Posted January 22, 2017on:
Last year I outlined how the poorly designed McCafe app could be used to learn design principles. Missteps and mistakes are often the best sources of learning.
My StarHub is an app that I use to check my data consumption and it is a wellspring of lessons on how NOT to design a mobile app.
The app claims to let users customise what they see. Currently, there are four fixed cards and six selectable ones. The latter are selected by default.
One cannot actually customise as 1) there are fixed selections (including ads), and 2) if deselected, the optional cards return after restarting the app.
The people behind the StarHub app might have forgotten (or do not care) that the customer likes to customise. Perhaps they need to adopt a new custom and repeat it as a mantra.
The app also breaks the old web page three-click rule. This is the rule that states that a user should be able to find what they need within three mouse clicks. In the mobile app universe, this should be a one or two tap rule given the nature of the platform.
Once I open the app, I need to make six taps to know how much data I have consumed in detail. I need to tap on:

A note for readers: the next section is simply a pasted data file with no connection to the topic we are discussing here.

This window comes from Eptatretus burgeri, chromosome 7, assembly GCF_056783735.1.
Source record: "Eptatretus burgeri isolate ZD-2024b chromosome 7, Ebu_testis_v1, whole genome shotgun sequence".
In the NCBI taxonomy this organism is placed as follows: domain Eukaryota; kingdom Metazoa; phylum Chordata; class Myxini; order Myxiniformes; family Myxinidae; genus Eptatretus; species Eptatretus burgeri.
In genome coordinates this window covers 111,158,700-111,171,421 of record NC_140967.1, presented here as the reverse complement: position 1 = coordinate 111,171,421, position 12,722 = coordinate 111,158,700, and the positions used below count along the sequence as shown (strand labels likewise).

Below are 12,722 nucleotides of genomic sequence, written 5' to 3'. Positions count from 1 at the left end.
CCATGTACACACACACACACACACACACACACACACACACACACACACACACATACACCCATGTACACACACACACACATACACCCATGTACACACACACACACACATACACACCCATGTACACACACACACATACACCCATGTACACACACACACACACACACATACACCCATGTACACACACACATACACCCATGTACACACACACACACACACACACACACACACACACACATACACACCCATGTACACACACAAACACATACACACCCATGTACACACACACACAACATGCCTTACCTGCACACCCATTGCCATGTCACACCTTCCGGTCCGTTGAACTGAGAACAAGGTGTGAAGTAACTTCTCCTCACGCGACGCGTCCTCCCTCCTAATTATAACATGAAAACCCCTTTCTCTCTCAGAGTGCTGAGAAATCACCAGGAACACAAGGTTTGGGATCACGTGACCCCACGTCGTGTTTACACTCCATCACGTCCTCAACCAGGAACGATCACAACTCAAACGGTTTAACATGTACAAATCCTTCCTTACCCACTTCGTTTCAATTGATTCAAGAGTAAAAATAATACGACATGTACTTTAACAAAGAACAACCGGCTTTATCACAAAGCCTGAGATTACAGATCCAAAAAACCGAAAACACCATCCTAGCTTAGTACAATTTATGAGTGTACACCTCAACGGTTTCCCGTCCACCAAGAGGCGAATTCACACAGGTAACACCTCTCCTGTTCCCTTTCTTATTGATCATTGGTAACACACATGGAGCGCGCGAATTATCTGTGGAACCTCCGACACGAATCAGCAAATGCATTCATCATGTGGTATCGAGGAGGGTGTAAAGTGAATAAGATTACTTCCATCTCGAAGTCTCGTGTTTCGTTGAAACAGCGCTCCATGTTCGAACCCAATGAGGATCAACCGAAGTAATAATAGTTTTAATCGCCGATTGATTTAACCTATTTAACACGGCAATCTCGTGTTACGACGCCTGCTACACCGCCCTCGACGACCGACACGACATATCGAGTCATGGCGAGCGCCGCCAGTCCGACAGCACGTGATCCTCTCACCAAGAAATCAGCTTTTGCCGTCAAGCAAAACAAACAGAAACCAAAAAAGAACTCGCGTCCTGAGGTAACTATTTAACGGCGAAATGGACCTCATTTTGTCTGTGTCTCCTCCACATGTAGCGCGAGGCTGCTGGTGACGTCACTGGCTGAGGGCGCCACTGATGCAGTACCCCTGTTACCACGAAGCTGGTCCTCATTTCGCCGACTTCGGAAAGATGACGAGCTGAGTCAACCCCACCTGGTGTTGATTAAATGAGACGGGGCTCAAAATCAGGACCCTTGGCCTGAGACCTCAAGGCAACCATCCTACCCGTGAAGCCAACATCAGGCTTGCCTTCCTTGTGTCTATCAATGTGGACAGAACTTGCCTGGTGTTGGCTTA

- My Account.
- Mobile usage.
- The filter option (I manage and pay for my family’s numbers and mine does not appear by default and I have no option to choose my mobile number as default.)
- My number in the filter.
- The done button.
- Data usage to view current usage.
The app offers a minimalist graphic on main page that looks nice, but 1) it does not always appear, 2) when it does, it sometimes happens after a delay, 3) it is not detailed enough for my needs.
All this puts form over function and the needs of the designers over that of the user. This makes for a terrible app experience and I am reminded of it every time I use it.
Designers of user interfaces should be familiar with the concept of user-centric design. I wish more were passionate about the practice of the same. This is particularly important for designers of educational apps, especially those that provide access to content and learning management systems. No one wants angry, frustrated, or anxious users even before the learning begins.